Science

8:21am

Tue November 13, 2012
Krulwich Wonders...

Death, But Softly

Originally published on Mon March 25, 2013 12:35 pm

Michel de Montaigne
Wikimedia Commons

It was 1569, or maybe early 1570, when it happened: A young French gentleman was out for a ride with his workers, all of them on horseback, when suddenly, "like a thunderbolt," he felt something thick and fleshy slam him from behind. (It was an overzealous, galloping assistant who couldn't stop in time.) Michel de Montaigne's horse crumbled, he went flying up, then down, he crashed to the ground. Then things went black.

When he came to, a minute or so later, he says,

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6:34am

Sat November 10, 2012
Krulwich Wonders...

Finnish Underwater Ice Fishing Mystery Finally Solved

That's ordinary air pouring out of the pail.
YouTube

I'm going to take you somewhere, but before I do, I should warn you that there's something not quite right about what you'll see. This place I'm going to show you will be astonishingly beautiful. It will be cold. It will be wet. But it will also be a touch — more than a touch — mysterious. So watch carefully.

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9:06am

Thu November 8, 2012
Krulwich Wonders...

Mathematically Challenging Bagels

Originally published on Thu April 4, 2013 10:33 am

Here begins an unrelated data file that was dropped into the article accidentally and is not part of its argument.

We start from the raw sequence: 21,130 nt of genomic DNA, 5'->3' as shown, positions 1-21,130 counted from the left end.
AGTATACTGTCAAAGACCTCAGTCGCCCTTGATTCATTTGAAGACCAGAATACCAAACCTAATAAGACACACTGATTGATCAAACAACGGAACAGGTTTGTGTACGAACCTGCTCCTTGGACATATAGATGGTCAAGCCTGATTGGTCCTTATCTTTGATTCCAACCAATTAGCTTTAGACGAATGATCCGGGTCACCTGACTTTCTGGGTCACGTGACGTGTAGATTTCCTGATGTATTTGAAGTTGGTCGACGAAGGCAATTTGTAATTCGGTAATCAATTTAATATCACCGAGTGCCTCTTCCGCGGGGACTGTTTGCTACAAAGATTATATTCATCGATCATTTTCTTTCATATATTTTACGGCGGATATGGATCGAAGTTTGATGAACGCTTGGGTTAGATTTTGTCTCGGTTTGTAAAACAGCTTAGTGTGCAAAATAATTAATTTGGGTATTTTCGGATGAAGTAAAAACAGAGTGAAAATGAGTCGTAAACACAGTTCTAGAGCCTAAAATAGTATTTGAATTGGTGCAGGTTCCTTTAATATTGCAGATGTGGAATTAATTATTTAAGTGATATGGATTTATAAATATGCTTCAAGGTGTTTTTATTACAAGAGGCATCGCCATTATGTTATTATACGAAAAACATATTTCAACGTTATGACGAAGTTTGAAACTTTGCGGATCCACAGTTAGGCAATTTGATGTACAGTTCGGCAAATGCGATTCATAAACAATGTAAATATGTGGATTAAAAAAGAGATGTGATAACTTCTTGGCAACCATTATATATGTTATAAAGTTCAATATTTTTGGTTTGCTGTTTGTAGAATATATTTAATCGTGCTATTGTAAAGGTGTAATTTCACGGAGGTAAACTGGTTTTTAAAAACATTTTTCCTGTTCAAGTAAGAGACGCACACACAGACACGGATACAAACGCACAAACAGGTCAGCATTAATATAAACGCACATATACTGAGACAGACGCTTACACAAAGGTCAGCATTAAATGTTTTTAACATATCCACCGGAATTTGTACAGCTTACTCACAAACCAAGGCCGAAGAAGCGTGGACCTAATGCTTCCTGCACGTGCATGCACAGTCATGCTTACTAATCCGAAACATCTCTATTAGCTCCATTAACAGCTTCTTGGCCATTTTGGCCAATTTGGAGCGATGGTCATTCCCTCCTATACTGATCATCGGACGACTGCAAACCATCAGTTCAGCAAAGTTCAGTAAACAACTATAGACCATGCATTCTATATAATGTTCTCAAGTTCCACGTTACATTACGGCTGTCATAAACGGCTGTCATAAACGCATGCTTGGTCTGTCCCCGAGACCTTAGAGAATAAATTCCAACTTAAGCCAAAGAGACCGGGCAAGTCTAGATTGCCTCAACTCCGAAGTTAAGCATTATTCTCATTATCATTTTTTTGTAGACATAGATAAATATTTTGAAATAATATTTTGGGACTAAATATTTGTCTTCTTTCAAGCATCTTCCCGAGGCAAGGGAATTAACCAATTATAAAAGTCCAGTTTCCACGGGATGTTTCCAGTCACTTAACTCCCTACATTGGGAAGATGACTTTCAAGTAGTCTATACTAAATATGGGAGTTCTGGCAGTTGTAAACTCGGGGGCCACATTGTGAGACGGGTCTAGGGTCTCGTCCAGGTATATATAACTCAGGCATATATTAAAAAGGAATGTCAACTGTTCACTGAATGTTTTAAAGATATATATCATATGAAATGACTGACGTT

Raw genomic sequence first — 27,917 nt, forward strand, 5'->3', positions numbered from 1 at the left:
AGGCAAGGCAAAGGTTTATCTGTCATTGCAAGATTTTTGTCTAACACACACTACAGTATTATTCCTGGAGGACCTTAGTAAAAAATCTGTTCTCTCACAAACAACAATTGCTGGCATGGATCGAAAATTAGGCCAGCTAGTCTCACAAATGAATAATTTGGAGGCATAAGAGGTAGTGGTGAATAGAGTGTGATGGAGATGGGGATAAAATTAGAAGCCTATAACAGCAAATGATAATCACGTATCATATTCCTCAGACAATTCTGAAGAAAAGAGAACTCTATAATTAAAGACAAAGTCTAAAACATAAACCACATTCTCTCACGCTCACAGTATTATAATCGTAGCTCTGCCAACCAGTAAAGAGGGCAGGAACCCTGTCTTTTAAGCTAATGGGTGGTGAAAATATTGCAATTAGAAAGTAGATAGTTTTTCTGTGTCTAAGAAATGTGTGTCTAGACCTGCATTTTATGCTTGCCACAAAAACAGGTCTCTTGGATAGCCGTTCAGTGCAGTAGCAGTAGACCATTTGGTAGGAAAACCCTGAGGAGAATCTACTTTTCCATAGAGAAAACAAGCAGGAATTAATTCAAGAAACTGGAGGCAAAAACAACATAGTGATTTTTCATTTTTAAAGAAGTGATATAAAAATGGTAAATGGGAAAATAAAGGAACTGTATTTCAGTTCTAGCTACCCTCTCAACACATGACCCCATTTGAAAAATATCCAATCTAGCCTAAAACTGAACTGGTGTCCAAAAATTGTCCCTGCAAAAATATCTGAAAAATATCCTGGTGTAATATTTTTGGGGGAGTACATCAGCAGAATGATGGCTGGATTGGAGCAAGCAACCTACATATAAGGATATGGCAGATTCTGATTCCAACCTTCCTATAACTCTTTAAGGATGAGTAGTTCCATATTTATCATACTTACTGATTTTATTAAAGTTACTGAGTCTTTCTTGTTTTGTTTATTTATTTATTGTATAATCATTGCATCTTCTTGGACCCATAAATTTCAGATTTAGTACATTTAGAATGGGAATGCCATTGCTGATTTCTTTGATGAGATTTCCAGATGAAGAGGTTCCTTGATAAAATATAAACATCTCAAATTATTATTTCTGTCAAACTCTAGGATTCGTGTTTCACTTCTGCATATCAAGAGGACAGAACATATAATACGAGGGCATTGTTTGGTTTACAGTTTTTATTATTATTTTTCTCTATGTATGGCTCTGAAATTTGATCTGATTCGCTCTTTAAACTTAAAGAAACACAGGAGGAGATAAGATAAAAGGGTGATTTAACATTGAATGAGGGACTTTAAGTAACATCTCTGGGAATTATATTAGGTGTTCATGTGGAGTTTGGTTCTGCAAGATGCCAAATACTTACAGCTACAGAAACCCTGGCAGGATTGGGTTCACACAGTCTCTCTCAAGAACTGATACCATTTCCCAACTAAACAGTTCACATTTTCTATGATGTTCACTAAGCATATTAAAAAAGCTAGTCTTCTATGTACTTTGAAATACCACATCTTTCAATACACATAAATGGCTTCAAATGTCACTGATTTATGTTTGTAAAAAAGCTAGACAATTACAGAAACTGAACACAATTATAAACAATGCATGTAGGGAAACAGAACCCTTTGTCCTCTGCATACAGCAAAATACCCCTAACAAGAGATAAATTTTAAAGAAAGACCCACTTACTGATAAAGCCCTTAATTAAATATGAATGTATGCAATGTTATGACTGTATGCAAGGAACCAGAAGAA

10:05am

Wed November 7, 2012
Krulwich Wonders...

When You're Visited By A Copy of Yourself, Stay Calm

Originally published on Wed November 7, 2012 12:18 pm

Charles Michelet for NPR

You know Carl Linnaeus, right? The great Swedish naturalist who categorized plants and animals in the 1750s? He was a singular figure in botany. But when he got a headache, he stopped being singular. He doubled, from one Carl to two.

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4:58pm

Fri November 2, 2012
The Two-Way

Life On Mars? Curiosity Rover Sniffs For Methane, Comes Up Empty

This picture shows a lab demonstration of the measurement chamber inside the Tunable Laser Spectrometer, an instrument that is part of the Sample Analysis at Mars investigation on NASA's Curiosity rover.
NASA/JPL-Caltech

Today scientists working on the Mars Curiosity Rover mission made an important announcement: The rover used its lasers to "sniff" for methane. As NASA explains, methane is a "precursor chemical" for life, because creatures like us produce methane.

The Rover came up empty, or rather the most sensitive measurements ever taken in the planet's atmosphere reveal "little to no methane."

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